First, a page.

- June 01, 2009, Yolanda Simonsis Associate Publisher/Editor
Last month I asked in my editorial, “Are We There Yet?” I proceeded to report my experience at a recent association meeting where attendance was somewhat down although the quality of the meeting remained, as usual, of high caliber. One of PFFC's readers shot off a message to me with his own personal experience.
“While I wasn't at the AIMCAL [Assn. of Industrial Metallizers, Coaters & Laminators] meeting, I did attend the EMA [Envelope Mfrs. Assn.] and the FTA [Flexographic Technical Assn.] meetings within the last month; but I can report the two meetings I attended sounded very much like your report of the AIMCAL meeting. Lower attendance, some doom and gloom, some wishful hoping for better times in third and fourth quarters, and in each case a presentation by an economist predicting a very slow recovery from this unprecedented recession. Kind of hard to report a very positive outlook from any of these meetings. All I can say is ‘Not yet, but hopefully in time to save all of us.’”-Larry Clayton, VP, F.L. Smithe Machine Co.
While it may be true that economists most recently have been holding to a fourth quarter turnaround — which for some seems like an eternity away — FTA's guest keynoter on May 3 at Lake Buena Vista, Florida's Coronado Springs Resort gave me reason to feel hopeful. Yes, Professor Jeff Rosensweig of Emory Univ.'s Goizueta Business School conformed to prevailing thought by predicting the economy would “bottom out in October/November.” And yes, he predicted we'll reach only a 1% growth level for 2010. But that's plus 1%! This actually represents 4% or 5% growth from the-4% GDP for the Q1 2009 period! To me, this represents very good news. Still more good news, he said our biggest materials price hikes are behind us, and some job markets, including education and health services, are actually trending healthily upward. Most important of all, Rosensweig resolutely projected the US will remain the “safe-harbor economy” for continued and future investment.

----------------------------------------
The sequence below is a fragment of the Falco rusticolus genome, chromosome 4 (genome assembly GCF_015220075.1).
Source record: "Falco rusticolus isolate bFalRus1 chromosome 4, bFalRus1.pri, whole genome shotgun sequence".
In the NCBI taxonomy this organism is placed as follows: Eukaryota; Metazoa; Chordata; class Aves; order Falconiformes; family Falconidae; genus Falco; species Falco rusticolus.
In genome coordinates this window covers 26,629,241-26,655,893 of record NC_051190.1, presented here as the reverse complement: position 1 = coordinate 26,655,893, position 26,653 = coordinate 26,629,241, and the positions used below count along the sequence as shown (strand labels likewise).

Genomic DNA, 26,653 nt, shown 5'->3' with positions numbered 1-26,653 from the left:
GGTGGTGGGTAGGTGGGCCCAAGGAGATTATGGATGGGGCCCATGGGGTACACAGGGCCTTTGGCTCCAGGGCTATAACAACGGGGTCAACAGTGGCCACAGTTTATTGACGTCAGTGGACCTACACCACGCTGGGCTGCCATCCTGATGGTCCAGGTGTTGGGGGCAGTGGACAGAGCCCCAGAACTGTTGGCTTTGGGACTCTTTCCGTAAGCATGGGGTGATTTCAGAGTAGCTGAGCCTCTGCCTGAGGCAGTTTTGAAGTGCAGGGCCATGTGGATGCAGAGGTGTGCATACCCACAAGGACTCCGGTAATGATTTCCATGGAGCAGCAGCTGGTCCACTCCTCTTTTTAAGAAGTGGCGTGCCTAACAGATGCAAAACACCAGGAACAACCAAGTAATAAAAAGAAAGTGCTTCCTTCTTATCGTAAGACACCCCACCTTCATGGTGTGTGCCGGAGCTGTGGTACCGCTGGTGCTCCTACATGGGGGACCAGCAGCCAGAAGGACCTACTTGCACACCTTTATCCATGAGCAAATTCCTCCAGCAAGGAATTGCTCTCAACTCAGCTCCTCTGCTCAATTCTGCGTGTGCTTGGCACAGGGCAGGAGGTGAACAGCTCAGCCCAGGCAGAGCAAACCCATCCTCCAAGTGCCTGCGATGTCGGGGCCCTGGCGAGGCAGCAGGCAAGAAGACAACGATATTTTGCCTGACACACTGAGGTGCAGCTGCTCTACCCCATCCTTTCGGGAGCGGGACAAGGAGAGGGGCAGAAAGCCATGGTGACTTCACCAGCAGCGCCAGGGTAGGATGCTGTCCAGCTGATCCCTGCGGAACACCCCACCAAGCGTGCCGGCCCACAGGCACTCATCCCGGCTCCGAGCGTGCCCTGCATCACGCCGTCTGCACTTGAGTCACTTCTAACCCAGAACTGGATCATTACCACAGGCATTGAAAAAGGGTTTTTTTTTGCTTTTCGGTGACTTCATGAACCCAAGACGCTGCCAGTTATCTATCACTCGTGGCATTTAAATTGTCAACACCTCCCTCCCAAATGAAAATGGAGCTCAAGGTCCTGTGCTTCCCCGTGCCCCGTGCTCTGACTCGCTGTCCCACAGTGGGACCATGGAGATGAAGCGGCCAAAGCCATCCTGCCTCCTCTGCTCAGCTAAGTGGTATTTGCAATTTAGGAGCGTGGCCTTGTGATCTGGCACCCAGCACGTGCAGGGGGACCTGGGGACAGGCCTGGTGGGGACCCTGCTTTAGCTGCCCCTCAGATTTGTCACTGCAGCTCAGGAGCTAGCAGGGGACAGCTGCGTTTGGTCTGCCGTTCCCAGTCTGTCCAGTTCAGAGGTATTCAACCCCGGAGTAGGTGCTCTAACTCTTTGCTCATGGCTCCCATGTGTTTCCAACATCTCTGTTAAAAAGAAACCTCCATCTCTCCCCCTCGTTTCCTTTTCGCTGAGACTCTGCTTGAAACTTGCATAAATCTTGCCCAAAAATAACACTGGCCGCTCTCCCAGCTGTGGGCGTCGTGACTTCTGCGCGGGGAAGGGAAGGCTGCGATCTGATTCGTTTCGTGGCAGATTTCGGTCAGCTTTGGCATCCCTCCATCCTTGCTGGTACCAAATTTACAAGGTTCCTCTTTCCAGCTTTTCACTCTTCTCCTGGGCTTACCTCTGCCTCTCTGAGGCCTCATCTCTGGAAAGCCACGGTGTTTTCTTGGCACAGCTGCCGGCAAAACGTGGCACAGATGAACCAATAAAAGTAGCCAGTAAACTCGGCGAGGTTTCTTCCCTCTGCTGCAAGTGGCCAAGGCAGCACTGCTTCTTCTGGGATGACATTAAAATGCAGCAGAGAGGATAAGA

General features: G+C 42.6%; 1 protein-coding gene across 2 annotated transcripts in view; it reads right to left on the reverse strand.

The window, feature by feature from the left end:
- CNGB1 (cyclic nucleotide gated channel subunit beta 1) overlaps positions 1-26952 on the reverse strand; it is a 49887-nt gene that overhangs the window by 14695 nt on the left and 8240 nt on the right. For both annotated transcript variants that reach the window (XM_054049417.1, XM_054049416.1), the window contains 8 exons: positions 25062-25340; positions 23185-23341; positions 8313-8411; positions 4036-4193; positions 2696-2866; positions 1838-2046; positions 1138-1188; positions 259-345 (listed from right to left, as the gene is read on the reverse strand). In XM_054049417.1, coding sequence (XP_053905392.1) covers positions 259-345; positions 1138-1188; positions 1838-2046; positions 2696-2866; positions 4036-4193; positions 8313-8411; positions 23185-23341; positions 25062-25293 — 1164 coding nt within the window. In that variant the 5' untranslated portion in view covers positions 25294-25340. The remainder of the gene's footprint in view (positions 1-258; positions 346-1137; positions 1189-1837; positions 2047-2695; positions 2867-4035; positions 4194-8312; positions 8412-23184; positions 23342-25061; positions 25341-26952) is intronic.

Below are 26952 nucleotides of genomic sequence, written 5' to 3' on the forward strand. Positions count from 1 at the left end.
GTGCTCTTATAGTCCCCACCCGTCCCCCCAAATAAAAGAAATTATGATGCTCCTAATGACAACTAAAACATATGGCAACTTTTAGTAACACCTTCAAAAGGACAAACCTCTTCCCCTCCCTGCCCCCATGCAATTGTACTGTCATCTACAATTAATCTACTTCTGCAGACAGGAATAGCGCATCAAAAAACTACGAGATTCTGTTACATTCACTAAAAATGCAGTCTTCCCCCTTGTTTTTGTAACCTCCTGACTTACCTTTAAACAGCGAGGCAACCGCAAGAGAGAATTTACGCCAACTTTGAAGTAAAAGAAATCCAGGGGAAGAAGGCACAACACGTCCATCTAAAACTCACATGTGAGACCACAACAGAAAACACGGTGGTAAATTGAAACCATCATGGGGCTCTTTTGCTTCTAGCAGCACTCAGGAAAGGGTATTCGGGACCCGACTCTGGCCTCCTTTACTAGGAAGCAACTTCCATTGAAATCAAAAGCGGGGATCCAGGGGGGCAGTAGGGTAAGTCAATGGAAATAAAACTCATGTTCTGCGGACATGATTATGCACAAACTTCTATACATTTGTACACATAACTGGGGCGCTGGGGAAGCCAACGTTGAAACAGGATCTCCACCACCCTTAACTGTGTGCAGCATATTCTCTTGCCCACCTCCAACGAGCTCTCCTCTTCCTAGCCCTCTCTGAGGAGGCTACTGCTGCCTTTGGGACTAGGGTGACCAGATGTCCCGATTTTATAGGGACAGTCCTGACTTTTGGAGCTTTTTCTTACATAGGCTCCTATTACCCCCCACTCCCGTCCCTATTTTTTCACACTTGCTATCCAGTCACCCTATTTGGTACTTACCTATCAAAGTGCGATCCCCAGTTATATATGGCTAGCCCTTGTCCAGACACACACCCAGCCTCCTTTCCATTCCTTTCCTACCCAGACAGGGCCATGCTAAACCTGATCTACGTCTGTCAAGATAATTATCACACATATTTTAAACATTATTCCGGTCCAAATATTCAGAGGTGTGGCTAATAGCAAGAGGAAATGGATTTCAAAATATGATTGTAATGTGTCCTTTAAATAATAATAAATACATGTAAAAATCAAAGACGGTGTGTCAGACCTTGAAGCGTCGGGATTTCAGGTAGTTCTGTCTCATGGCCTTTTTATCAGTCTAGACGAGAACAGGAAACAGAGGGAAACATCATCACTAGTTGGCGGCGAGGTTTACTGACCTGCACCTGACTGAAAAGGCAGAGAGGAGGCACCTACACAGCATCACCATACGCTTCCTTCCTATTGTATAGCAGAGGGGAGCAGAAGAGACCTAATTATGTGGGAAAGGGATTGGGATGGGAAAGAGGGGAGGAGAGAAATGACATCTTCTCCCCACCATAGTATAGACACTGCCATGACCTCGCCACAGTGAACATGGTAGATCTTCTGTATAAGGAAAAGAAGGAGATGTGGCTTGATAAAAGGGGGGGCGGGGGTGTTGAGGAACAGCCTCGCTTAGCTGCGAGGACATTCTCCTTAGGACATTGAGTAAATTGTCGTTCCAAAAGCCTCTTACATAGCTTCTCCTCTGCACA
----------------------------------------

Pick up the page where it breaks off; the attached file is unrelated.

On top of this, on May 27, Gail Marks Jarvis of the Chicago Tribune reported that consumers are feeling more hopeful about the future even if, in fact, they're not doing better. Despair, she says, is turning to hope and helping to stabilize the economy and fuel the stock market.
So if the recessionary doldrums still are being manifested at your workplace, know that improvement is ahead. This month's exclusive research on Critical Trends will identify where our industry has experienced its most challenging struggles, but in agreement with Rosensweig, the report also indicates converters are experiencing less cost pressure for materials. And three-fourths of respondents plan to add or expand products or services. Yet another 19% have increased investment in R&D to secure their future. The moral? Be proactive!
My friends call me…
What proactive efforts are you taking to secure your company's future?